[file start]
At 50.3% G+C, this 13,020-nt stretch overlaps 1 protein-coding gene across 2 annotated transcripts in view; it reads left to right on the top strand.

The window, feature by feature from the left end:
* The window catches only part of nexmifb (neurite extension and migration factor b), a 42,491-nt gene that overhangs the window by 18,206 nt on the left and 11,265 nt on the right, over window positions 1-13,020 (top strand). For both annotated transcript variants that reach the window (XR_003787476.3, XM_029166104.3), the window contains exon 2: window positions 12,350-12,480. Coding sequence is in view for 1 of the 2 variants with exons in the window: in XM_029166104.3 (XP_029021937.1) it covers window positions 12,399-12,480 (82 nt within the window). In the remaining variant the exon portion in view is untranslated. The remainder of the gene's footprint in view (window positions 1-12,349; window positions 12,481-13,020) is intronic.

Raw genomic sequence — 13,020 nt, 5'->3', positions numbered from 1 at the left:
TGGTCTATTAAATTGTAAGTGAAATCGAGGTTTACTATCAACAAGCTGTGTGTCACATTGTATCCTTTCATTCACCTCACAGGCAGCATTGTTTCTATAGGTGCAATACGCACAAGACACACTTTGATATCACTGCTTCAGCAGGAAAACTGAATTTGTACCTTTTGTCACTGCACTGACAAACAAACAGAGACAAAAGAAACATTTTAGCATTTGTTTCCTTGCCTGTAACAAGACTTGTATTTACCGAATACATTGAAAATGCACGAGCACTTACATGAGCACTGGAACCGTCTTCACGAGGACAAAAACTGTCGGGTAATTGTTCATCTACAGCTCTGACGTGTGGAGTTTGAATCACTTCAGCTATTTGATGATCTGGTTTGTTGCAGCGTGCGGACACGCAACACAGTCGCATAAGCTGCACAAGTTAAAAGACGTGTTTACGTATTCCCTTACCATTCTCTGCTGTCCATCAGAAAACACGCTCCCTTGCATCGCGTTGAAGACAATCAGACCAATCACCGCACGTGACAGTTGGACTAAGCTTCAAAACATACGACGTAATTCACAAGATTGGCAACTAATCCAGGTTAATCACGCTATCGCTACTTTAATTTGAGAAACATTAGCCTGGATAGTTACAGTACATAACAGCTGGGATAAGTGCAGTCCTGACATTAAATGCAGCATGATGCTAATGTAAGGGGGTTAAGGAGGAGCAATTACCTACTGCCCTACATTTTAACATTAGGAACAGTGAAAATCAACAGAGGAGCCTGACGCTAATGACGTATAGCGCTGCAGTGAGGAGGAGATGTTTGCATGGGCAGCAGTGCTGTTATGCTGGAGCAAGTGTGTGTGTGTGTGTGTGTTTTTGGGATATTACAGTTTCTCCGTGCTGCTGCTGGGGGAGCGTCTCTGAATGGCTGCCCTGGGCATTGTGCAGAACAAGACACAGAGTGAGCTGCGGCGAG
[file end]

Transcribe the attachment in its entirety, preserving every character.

At 50.3% G+C, this 13,020-nt stretch overlaps 1 protein-coding gene across 2 annotated transcripts in view; it reads left to right on the top strand.

The window, feature by feature from the left end:
* The window catches only part of nexmifb (neurite extension and migration factor b), a 42,491-nt gene that overhangs the window by 18,206 nt on the left and 11,265 nt on the right, over window positions 1-13,020 (top strand). For both annotated transcript variants that reach the window (XR_003787476.3, XM_029166104.3), the window contains exon 2: window positions 12,350-12,480. Coding sequence is in view for 1 of the 2 variants with exons in the window: in XM_029166104.3 (XP_029021937.1) it covers window positions 12,399-12,480 (82 nt within the window). In the remaining variant the exon portion in view is untranslated. The remainder of the gene's footprint in view (window positions 1-12,349; window positions 12,481-13,020) is intronic.

Raw genomic sequence — 13,020 nt, 5'->3', positions numbered from 1 at the left:
TGGTCTATTAAATTGTAAGTGAAATCGAGGTTTACTATCAACAAGCTGTGTGTCACATTGTATCCTTTCATTCACCTCACAGGCAGCATTGTTTCTATAGGTGCAATACGCACAAGACACACTTTGATATCACTGCTTCAGCAGGAAAACTGAATTTGTACCTTTTGTCACTGCACTGACAAACAAACAGAGACAAAAGAAACATTTTAGCATTTGTTTCCTTGCCTGTAACAAGACTTGTATTTACCGAATACATTGAAAATGCACGAGCACTTACATGAGCACTGGAACCGTCTTCACGAGGACAAAAACTGTCGGGTAATTGTTCATCTACAGCTCTGACGTGTGGAGTTTGAATCACTTCAGCTATTTGATGATCTGGTTTGTTGCAGCGTGCGGACACGCAACACAGTCGCATAAGCTGCACAAGTTAAAAGACGTGTTTACGTATTCCCTTACCATTCTCTGCTGTCCATCAGAAAACACGCTCCCTTGCATCGCGTTGAAGACAATCAGACCAATCACCGCACGTGACAGTTGGACTAAGCTTCAAAACATACGACGTAATTCACAAGATTGGCAACTAATCCAGGTTAATCACGCTATCGCTACTTTAATTTGAGAAACATTAGCCTGGATAGTTACAGTACATAACAGCTGGGATAAGTGCAGTCCTGACATTAAATGCAGCATGATGCTAATGTAAGGGGGTTAAGGAGGAGCAATTACCTACTGCCCTACATTTTAACATTAGGAACAGTGAAAATCAACAGAGGAGCCTGACGCTAATGACGTATAGCGCTGCAGTGAGGAGGAGATGTTTGCATGGGCAGCAGTGCTGTTATGCTGGAGCAAGTGTGTGTGTGTGTGTGTGTTTTTGGGATATTACAGTTTCTCCGTGCTGCTGCTGGGGGAGCGTCTCTGAATGGCTGCCCTGGGCATTGTGCAGAACAAGACACAGAGTGAGCTGCGGCGAG